All Is Lost

All Is Lost. Loved it. Perfect movie for the messy, rainy weather of late. Redford’s sailboat is hit by a freight container… and then he deals with it. Minimal script and music, the focus is on inventiveness, improvising, and the mundane aspects of making do. I appreciate that there weren’t any gimmicks that felt too dumb or contrived, like, I dunno, getting tangled in the ropes or something. It’s also a great example of how much more thrilling it can be to focus on the person facing peril, and how they react, rather than show a huge CGI wave vs. a tiny boat. I love the couple moments where he’s… enjoying himself, somehow? A sunset. A simple dinner. And there’s a beautiful, heartbreaking moment before he sends out a communication where he pauses – not quite ready – and then follows through.

Other good “peril at sea” movies: Captain Phillips and Life of Pi.

Other good survival films: Gravity (+ Aningaaq). The Grey. 127 Hours.

Another good movie focusing on one actor, one vehicle: Locke.

Another good movie with an older actor trying to get out of trouble: Arbitrage.

Captain America: The Winter Soldier

Captain America: The Winter Soldier. I had so much fun. Good action movies make you want to do the things you see on screen. Iron Man is fun to watch, but I don’t feel like I want to fly around and shoot beams out of my hands. But this? Yeah, I want to hold up a shield and run through locked doors. The First Avenger is still my favorite of the Marvel movies, but this is a nice elaboration and keeps the good drama/humor balance. Such a great character, becoming more suspicious, more wary of what he’s asked to do.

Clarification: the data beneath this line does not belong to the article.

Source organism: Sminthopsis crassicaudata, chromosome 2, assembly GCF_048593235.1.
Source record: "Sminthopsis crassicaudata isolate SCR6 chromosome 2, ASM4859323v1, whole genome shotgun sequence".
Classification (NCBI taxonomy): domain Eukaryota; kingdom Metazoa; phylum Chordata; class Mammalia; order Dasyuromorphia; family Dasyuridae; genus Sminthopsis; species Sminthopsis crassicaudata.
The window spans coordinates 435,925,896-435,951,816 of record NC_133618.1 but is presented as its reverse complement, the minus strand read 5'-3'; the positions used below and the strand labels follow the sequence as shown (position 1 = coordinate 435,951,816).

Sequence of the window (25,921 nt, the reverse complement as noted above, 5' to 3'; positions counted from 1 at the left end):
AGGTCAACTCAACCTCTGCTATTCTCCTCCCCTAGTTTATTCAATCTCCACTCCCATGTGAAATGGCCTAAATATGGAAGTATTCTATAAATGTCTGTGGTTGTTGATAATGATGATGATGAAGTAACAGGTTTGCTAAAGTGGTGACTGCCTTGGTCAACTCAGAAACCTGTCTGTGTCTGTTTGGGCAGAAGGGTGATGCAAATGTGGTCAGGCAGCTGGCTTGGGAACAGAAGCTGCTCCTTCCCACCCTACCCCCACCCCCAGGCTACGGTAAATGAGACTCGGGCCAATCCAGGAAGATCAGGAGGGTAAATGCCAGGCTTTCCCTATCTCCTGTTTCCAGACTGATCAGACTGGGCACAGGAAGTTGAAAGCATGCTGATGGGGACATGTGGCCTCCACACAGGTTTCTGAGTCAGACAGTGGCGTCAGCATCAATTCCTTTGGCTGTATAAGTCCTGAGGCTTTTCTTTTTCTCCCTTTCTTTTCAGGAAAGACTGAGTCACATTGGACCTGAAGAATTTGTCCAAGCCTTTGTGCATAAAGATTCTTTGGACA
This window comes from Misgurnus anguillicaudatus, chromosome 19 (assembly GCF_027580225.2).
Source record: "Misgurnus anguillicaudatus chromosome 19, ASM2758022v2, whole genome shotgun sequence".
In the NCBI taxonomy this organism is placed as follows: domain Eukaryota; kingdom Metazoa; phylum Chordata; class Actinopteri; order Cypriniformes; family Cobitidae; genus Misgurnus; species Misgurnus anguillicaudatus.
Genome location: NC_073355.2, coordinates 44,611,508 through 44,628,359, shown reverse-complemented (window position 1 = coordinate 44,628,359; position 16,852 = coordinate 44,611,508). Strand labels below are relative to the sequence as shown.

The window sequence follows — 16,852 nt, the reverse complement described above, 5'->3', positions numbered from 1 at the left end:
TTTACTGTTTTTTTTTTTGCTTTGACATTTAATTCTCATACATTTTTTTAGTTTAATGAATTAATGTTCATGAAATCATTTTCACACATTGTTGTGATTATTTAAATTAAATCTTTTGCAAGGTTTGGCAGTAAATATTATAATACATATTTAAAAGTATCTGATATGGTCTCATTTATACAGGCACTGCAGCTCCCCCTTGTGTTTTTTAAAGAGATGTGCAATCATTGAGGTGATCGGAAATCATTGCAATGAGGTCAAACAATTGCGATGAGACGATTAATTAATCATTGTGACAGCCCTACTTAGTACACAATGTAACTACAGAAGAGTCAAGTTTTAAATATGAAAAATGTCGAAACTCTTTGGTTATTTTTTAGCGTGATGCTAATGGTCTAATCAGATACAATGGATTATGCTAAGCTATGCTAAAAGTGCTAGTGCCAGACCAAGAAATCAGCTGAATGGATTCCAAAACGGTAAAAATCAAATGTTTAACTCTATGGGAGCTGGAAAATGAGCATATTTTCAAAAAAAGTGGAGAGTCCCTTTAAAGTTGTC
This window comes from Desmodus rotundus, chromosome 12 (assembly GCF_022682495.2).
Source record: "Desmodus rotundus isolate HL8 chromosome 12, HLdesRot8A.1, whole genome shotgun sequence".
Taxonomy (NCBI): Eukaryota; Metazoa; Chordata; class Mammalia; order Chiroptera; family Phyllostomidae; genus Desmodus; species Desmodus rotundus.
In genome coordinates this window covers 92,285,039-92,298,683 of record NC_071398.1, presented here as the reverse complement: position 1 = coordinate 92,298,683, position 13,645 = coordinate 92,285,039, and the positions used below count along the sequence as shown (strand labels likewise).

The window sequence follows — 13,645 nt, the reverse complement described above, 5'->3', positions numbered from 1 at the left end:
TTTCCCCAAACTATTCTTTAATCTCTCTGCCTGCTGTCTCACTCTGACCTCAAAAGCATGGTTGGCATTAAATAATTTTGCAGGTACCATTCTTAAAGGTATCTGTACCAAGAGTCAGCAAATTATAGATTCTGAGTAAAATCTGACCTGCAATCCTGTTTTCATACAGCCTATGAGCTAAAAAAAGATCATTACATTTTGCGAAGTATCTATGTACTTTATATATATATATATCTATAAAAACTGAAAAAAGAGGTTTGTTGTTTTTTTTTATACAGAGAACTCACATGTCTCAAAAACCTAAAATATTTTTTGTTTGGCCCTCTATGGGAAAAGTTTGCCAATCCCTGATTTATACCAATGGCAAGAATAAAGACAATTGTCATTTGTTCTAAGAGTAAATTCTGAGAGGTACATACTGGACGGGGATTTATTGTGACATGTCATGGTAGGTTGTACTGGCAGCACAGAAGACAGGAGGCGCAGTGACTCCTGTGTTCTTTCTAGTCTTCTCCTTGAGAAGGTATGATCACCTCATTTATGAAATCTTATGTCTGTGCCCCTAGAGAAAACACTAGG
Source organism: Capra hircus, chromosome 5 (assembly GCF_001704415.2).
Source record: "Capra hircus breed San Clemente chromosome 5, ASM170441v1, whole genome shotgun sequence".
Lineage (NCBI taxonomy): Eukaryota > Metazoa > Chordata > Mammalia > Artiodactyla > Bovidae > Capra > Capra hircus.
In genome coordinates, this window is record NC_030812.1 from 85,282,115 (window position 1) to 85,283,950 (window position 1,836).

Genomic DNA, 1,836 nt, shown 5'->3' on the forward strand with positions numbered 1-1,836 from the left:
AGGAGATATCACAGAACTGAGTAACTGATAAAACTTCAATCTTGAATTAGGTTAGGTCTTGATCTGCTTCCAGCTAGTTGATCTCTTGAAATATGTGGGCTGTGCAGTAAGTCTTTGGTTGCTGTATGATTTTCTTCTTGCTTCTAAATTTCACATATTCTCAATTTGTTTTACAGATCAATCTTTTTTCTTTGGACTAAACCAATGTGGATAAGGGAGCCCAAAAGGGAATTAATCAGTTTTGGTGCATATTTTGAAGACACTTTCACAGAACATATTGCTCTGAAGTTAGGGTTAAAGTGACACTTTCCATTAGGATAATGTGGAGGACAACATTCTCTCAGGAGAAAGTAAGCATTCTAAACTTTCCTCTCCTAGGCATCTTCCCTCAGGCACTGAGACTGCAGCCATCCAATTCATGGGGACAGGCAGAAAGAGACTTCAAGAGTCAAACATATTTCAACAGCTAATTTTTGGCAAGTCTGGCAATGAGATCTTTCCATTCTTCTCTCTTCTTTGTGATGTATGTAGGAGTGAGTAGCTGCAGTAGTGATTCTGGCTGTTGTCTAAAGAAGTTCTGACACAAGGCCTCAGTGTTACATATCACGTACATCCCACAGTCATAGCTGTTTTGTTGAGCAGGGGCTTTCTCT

Three Days of the Condor

Three Days of the Condor. Dang, this movie is so fun. There aren’t many spy films with such appeal to your daydream fantasy fulfillment side, that seem almost within reach. The protagonist here? Just a dork with a day job that mainly involves reading about espionage – news, novels, magazines – and reporting on new ideas. BUT then he becomes the object of various gun-related machinations, and now he’s got to think his way out. There’s some strange sexual politics and some really good writing and some refreshing characterization. Redford and Dunaway are great. It took me a second to figure out why Max von Sydow looked familiar. Worth checking out.